(Host) High gas prices mean the state and federal governments are collecting less money in transportation taxes.
The shortfall comes just as Vermont struggles to pay for a backlog of needed road and bridge projects.
Some experts say it’s time to look for new revenue sources.
VPR’s John Dillon reports:
(Dillon) The outlook for Vermont’s transportation fund is bleak. The fund is supported by gas taxes, and the sales tax on vehicles.
But people are driving less, and buying smaller, less expensive cars. So both sources of revenue are declining. David Dill is deputy transportation secretary, who takes over the top job next month.
(Dill) "The trend actually started before the $4 a gallon gas, but it’s certainly accelerated since then.”
(Dillon) The state Transportation Fund finished the fiscal year in June about $3 million below projections.
The same factors that have caused Vermont road revenues to decline have also affected the federal Transportation Fund.
The federal fund helps pay for projects all over the country, and it faces a shortfall of about $3 billion.
(Dill) "If we don’t get that fund fixed, we could face a significant decline in what we receive in federal funds as well as state funds.”
(Dillon) The U.S. House has passed legislation to add $8 billion to the fund, but the measure has not passed the Senate. President Bush has also threatened a veto.
The funding crisis has highlighted the country’s reliance on gas and diesel taxes to pay for transportation projects.
Lisa Aultman-Hall directs the Transportation Research Center at the University of Vermont. She says that experts for years have urged policymakers to look for new revenue sources. But this year’s summer’s gas prices have added urgency to the discussion.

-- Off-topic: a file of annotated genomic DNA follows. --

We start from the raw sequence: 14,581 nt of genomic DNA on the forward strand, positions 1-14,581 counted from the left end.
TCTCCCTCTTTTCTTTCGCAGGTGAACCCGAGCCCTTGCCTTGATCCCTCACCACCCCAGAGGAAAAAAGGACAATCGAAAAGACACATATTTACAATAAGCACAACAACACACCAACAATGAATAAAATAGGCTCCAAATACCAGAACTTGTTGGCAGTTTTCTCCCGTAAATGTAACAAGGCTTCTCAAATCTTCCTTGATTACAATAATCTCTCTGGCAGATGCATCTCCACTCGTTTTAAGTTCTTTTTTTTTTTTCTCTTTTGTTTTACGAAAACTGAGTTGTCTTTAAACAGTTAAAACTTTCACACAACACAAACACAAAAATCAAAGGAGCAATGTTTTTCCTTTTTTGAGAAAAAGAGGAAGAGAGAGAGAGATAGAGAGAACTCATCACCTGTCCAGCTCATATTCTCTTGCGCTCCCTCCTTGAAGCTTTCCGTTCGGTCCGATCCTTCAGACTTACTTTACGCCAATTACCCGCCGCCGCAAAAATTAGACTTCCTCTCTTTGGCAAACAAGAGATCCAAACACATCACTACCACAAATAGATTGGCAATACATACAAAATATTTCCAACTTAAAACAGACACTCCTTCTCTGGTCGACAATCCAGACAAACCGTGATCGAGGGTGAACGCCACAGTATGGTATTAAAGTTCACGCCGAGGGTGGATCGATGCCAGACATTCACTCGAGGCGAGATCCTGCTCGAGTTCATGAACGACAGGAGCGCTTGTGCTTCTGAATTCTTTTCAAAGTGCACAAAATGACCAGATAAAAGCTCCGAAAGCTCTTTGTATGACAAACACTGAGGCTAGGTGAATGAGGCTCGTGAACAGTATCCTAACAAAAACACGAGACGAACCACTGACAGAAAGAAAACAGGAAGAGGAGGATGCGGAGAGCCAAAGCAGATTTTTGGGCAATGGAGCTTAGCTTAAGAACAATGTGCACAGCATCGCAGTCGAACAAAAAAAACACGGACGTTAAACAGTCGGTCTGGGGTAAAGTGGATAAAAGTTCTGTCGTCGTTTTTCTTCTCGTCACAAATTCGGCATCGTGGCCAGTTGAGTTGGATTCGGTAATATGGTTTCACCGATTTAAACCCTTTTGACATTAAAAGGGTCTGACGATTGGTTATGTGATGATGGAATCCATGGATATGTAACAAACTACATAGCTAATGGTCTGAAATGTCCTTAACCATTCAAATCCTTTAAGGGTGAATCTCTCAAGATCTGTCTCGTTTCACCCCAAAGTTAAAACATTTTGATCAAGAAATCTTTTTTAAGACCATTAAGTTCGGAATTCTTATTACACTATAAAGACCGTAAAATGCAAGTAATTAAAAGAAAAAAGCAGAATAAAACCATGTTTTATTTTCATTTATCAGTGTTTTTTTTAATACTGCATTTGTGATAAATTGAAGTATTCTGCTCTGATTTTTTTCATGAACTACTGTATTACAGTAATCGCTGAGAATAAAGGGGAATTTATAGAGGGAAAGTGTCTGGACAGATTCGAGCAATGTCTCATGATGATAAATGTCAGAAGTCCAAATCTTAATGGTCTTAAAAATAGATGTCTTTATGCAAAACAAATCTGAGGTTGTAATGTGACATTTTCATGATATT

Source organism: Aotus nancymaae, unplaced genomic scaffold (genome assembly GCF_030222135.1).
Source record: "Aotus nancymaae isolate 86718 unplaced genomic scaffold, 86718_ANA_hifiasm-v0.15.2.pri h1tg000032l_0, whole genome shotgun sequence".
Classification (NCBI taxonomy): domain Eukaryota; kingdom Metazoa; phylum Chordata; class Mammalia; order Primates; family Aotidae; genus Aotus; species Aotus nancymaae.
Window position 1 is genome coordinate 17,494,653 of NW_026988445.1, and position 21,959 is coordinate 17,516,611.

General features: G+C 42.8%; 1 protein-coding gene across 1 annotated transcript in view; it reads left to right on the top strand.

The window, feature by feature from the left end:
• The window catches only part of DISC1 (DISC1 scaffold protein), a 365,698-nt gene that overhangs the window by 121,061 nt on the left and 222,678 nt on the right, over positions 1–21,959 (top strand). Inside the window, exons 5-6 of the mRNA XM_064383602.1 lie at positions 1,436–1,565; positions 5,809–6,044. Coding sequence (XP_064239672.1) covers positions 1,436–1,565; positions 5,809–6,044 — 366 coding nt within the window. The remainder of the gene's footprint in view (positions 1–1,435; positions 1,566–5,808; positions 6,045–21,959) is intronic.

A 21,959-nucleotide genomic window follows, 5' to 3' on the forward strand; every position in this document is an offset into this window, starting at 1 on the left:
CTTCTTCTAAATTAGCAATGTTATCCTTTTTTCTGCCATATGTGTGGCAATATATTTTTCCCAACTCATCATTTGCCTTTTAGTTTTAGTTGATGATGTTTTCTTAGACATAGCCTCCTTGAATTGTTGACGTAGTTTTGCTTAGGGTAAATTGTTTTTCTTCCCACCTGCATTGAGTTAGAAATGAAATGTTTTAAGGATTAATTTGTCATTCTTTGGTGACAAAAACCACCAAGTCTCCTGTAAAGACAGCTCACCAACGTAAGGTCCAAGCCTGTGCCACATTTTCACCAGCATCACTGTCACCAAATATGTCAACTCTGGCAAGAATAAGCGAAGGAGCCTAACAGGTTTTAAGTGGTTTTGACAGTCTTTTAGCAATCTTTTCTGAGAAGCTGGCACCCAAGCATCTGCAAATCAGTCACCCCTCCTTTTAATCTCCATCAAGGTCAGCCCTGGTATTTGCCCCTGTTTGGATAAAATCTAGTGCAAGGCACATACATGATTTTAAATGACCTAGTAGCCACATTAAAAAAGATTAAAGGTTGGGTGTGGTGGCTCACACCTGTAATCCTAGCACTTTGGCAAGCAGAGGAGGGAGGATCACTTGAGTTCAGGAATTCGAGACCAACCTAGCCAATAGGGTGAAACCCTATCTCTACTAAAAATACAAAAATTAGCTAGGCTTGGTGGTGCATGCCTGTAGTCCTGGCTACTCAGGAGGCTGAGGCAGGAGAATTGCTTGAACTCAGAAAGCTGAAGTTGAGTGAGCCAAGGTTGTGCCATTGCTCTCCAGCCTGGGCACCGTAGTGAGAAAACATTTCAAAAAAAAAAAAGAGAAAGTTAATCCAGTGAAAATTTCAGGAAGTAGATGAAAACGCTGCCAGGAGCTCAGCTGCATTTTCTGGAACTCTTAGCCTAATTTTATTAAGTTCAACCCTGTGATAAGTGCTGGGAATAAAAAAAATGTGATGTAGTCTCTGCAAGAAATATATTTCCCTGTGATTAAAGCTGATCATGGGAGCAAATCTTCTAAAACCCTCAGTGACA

(Hall) "Everyone is talking about it, and we’re hoping that that means we’re going to move to some solutions. But unfortunately the solutions and the options are not easy to transition to. They have a very differential impact in urban areas and rural areas.”
(Dillon) Experts have proposed traffic congestion taxes or fees that are levied on vehicle miles traveled.
But Aultman-Hall says these ideas probably won’t work for rural areas. For example, in Vermont, people drive much longer distances than they do in cities, and they often don’t have public transportation alternatives.
(Hall) "We need to talk about how this paradigm shift in how we fund transportation is going to impact rural states. We need to think really carefully about that, because the needs are different.”
(Dillon) The UVM Transportation Center hopes to guide that discussion. The center is holding a summit this winter to focus on the dilemma facing rural states in the post-gas tax era.
For VPR News, I’m John Dillon in Montpelier.